WHEELING - Late last week, Alex Stephens got the call he'd been waiting for all his life - and he let it go to voicemail.
Being from an unknown number, the Linsly graduate didn't think anything of it until the next day. That's when he heard the voice of West Virginia assistant baseball coach Derek Matlock.
''It was shocking but Coach Matlock asked that I called him up as soon as I could,'' Stephens said. ''I called him immediately and we talked three more times that day. Then he wanted to know if I wanted to play baseball at West Virginia University and that they have a locker down here for me.
''That was all it took and I told him right then and there that I was ready to sign with WVU. This is an amazing opportunity and I don't want it to slip by.''
It was quite the twist and turn for the former Cadets shortstop, currently playing summer ball with the Huntington Hounds.
Stephens had initially checked out WVU and took a few visits when former coach Greg Van Zant was in charge. Stephens was intrigued by the possibility of playing for the Mountaineers, but he and the coaches grew apart and Stephens started to look elsewhere.
He had narrowed his choices to Wabash College in Indiana and Louisburg College in North Carolina.
''We stopped communicating and it wasn't working out for me,'' Stephens said. ''I really liked the other colleges and it was just a matter of me picking one and moving on.''
Then fate stepped in.
WVU athletics director Oliver Luck parted ways with Van Zant after 18 seasons and hired TCU assistant coach Randy Mazey.
One of the first calls made to Mazey upon his hiring was by Tim Adkins, a scout for the Chicago Cubs, and Jon Adkins, a scout for the Boston Red Sox.
They are close friends with Mazey and both are in charge of the Huntington Hounds.
''Tim and Jon have a lot of connections and they passed along a video of me and (the WVU coaches) liked it and wanted to get a hold of me,'' Stephens said.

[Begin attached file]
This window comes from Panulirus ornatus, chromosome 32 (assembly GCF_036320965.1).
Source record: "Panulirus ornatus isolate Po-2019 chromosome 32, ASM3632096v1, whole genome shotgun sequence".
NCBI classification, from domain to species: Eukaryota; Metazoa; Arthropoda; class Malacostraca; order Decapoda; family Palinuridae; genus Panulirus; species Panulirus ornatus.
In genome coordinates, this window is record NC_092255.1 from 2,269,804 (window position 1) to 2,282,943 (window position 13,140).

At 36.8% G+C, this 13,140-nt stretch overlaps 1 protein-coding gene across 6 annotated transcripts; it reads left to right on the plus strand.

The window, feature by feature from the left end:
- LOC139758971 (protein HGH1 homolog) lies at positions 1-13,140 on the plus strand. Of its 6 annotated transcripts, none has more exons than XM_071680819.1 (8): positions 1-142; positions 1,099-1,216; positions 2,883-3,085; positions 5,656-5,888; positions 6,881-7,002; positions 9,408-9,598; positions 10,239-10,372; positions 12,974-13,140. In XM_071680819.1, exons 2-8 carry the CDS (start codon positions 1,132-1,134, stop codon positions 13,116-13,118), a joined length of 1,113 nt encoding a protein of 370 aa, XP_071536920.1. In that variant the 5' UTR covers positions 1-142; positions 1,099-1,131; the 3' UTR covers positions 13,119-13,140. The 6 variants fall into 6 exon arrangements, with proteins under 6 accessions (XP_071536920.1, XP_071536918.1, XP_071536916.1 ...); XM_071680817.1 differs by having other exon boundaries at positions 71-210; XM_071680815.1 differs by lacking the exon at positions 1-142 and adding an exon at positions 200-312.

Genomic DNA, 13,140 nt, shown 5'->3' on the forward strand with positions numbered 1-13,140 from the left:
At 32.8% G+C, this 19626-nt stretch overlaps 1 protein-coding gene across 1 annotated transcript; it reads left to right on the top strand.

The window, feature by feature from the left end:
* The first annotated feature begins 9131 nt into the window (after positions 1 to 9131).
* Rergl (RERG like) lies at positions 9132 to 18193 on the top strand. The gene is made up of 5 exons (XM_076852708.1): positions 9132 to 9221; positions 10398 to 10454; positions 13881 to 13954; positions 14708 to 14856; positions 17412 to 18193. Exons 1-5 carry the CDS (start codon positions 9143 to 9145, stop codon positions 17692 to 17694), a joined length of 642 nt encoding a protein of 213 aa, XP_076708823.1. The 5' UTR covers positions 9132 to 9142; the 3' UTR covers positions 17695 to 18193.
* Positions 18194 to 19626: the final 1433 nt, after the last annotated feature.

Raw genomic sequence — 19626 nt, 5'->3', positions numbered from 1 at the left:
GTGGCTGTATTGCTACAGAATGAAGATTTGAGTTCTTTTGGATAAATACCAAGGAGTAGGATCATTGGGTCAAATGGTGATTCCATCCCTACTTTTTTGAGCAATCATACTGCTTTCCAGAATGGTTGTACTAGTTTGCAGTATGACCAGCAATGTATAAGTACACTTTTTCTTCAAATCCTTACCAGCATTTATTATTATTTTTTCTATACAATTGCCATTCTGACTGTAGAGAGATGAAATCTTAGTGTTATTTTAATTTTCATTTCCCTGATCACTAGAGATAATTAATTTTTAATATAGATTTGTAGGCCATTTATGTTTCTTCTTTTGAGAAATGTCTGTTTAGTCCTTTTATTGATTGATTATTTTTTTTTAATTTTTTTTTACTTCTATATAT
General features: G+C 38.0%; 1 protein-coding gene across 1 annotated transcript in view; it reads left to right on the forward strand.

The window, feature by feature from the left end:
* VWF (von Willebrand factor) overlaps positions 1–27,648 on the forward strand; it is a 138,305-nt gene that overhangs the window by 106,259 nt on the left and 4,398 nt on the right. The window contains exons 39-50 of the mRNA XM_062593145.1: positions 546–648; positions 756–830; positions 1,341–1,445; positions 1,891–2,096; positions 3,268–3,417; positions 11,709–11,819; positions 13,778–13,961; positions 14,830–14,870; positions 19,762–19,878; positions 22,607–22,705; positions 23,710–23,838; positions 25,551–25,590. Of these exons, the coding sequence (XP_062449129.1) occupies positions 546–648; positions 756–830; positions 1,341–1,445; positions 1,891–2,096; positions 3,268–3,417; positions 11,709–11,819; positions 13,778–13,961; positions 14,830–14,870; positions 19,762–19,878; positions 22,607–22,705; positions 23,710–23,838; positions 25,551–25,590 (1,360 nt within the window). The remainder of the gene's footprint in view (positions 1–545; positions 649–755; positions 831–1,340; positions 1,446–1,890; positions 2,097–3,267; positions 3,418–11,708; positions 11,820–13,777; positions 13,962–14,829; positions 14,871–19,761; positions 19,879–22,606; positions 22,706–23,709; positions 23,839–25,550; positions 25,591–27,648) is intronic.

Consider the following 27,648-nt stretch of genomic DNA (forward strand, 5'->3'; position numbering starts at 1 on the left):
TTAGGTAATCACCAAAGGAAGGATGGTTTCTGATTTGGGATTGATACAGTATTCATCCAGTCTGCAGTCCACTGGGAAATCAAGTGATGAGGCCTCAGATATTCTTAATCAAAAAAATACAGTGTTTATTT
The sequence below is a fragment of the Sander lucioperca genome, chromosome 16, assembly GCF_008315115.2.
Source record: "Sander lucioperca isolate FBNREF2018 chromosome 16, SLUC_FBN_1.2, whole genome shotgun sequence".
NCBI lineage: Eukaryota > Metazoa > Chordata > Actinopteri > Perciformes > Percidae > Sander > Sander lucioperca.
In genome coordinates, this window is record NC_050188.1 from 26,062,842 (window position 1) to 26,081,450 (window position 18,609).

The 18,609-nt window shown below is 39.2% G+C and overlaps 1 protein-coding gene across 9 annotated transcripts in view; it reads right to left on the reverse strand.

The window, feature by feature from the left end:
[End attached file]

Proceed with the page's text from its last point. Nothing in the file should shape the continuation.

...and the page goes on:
Stephens became one of the first calls made by the new coaching staff and became the second verbal commit.
''Two things really sold me on them,'' Stephens said. ''No. 1 was recruiting. I was the second recruit and they said that I'm one of their guys. They made me feel wanted.
''The second was that they were all about giving everybody a fair shot. Whoever works the hardest is going to play.''
Stephens, who was recently named an All-Valley baseball captain for the second straight year, finished his Linsly career with a .533 batting average and a .967 slugging percentage. He led the Cadets in at-bats (92), runs scored (40), hits (49), doubles (12), and triples (34), while also driving in 34 runs and hitting six home runs. He also stole 33 bases.
He played shortstop for Coach Jay Cartwright and while he would like to remain there, he also said the coaching staff was putting an emphasis on him to try out at third base.
''I would love to play at short but I feel I am a smart enough player to play anywhere,'' Stephens said. ''(Third base is) on the same side of the infield, but its a completely different angle off the bat and it would take a little bit of practice but I am used to having that kind of responsibility.''
Stephens has already gotten a taste of what could be in store at the big-time collegiate level while playing with the Hounds. During a recent tournament, he batted more than .300 against pitchers that will be playing at Arizona State, Oklahoma State, Louisville, Arkansas, Florida, and Indiana. Most of them threw in the 90s with the slowest being at 87 miles per hour.
The Big 12 is known for its rich baseball tradition so getting the offer is just the first step. It is going to take a lot more work from Stephens if he intends on helping the Mountaineers be successful in one of the top baseball conferences in the country.
''I plan on trying to improve on everything I can improve on,'' he said. ''I need to be a better hitter and a better fielder, get faster, get stronger. This is a dream come true and I have to make sure I give it everything I have.''